I was inspired to write about the use of gadgets to relieve anxiety after a design student, Joy, reached out to me.  She was seeking collaboration on a jewelry design aimed to reduce anxiety.  We recently met up for coffee, where she presented a well-thought-out product that is worn as a bracelet.  It detects elevated heart rate and guides timed breathing using a sphere that circles the top of the bracelet.  This product was created by Joy, following the theme of the class, Design for Mental Health.  This got me curious to explore the use of gadgets to address anxiety.

With a quick Google search, I was able to find dozens of types of gadgets all aimed to reduce anxiety.  I will introduce a few that stood out.  The Prana is worn on your waistline by clipping it into the inside of your pants.  It tracks breathing, as well as indicates when you need to improve your posture.  When tension is detected it prompts you to relax through proper diaphragmatic breathing and good posture.  The Muse helps with meditation.  Worn like a headband, the Muse uses brain-sensing technology to measure whether your mind is calm or active.  It translates these signals into guiding sounds to help you stay focused during meditation.  The Pip and the Sona both work similarly to a Fit-Bit.  They are wearable tracking devices that pair to an app on your smartphone.  They track breathing and heart rate throughout the day and, when needed, provide guided breathing and meditative exercises to reduce stress and anxiety.  Among other popular gadgets are aromatherapy diffusers, sound machines, and a plethora of available apps for your smart devices.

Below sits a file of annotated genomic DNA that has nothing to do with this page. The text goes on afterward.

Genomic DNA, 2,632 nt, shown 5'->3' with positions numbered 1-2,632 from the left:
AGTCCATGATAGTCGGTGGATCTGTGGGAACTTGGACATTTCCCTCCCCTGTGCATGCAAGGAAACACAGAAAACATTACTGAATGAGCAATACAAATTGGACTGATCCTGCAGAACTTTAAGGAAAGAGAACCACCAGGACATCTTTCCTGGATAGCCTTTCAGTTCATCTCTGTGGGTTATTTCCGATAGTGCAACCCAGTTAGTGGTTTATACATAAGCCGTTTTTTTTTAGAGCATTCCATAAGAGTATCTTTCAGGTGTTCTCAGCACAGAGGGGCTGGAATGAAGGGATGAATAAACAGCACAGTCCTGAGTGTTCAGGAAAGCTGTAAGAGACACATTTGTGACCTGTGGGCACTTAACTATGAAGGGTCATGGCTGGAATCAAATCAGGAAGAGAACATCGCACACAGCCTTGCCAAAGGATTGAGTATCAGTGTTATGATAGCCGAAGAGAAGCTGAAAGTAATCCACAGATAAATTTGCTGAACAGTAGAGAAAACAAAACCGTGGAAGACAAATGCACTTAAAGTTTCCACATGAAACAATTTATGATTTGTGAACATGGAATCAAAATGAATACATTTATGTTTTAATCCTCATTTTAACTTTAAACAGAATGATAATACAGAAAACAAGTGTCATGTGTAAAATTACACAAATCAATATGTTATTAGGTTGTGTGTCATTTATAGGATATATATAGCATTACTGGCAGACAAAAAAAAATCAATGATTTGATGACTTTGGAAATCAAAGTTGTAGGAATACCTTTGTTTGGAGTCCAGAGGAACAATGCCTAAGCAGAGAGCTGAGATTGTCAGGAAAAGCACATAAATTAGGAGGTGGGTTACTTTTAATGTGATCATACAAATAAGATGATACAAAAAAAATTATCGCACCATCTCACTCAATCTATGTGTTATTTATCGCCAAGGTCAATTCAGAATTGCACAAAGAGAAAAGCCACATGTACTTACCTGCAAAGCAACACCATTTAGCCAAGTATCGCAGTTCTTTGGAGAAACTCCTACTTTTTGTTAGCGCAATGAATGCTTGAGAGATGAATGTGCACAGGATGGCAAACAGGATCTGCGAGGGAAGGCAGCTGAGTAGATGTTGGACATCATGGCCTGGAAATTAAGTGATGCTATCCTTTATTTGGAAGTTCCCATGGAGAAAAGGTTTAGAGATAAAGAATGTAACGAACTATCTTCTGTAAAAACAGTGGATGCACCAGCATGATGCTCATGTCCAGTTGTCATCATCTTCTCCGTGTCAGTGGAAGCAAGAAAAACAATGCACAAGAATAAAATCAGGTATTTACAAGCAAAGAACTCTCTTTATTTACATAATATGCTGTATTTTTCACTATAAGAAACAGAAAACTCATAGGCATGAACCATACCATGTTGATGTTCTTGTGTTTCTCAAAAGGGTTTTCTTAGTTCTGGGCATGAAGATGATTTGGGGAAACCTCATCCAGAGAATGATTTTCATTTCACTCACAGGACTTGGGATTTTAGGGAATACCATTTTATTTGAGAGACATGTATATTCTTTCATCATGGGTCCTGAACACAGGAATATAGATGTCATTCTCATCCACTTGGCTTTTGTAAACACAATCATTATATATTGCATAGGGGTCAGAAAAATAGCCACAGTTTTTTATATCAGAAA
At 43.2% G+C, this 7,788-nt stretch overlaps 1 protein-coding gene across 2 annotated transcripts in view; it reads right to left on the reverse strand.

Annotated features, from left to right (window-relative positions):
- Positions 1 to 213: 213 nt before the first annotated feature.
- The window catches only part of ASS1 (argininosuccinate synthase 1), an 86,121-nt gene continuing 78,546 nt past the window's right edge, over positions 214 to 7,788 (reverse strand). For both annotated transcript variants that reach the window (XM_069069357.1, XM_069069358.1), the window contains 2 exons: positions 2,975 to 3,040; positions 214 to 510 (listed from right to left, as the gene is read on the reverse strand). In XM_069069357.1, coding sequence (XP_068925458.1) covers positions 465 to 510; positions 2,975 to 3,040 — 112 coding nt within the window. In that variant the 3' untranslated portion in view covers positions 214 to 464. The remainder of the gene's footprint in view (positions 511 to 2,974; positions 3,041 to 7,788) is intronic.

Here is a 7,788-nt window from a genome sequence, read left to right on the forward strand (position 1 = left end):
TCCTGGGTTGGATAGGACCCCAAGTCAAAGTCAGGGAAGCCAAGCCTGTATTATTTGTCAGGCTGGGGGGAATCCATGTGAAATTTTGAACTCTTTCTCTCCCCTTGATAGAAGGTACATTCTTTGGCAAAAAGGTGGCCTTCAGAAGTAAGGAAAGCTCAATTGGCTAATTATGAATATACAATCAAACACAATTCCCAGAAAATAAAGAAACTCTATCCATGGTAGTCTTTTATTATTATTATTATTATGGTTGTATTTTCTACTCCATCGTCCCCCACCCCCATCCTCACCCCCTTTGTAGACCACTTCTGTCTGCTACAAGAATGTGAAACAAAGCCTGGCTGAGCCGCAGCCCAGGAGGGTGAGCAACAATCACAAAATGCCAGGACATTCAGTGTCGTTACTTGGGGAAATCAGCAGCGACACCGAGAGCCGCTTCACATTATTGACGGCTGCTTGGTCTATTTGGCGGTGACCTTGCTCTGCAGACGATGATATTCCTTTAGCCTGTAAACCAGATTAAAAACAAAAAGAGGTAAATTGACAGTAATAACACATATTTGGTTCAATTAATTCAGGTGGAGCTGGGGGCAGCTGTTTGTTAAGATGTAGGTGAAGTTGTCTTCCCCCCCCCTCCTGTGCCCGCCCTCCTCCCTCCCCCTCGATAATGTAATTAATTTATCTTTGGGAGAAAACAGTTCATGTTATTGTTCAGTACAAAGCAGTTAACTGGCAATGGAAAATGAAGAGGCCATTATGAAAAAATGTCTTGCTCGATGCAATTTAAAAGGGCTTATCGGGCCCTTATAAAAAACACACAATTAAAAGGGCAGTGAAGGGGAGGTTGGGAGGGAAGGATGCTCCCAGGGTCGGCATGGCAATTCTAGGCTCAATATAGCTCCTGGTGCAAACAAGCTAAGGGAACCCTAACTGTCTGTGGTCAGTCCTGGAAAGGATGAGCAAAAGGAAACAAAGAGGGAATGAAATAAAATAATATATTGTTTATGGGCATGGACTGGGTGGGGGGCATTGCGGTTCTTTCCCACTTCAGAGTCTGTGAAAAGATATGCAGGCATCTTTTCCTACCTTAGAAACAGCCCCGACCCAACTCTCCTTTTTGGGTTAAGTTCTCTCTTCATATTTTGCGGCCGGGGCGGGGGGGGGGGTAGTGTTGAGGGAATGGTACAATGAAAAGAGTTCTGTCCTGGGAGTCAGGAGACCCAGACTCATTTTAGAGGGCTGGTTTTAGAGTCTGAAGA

Prana tells you when you need to improve your posture

Sona keeps tabs on your heart rate and physical activity to measure your overall stress levels

Let’s talk about the benefits.  These gadgets are convenient.  We live in a fast-paced society and these gadgets provide on-the-go relief.  Also, these tools can help reduce the stigma around anxiety and mental health issues in general.  These cool looking, tech gadgets, are often wearable, which allow for open conversation and awareness around mental health.  They say “I’m taking care of myself” in a very open way.  These also appeal to the mainstream consumer, which can help to normalize anxiety.

There are some concerns and considerations to examine.  Confidentiality is always an issue when treating mental health.  Not everyone would feel comfortable exposing their anxiousness, especially in a panic situation.  Many of these gadgets could warrant unwanted attention. Also, we need to highlight that anxiety is complex, and gadgets themselves give a quick-fix approach to treatment.  Outside of more involved therapy, these gadgets can be useful, however, they are limited in helping process deeper underlying issues or developing more self-sustaining coping skills.

I want to encourage readers to be open to and think critically about the use of tools or gadgets in treating mental health.  What are your experiences, thoughts, and opinions?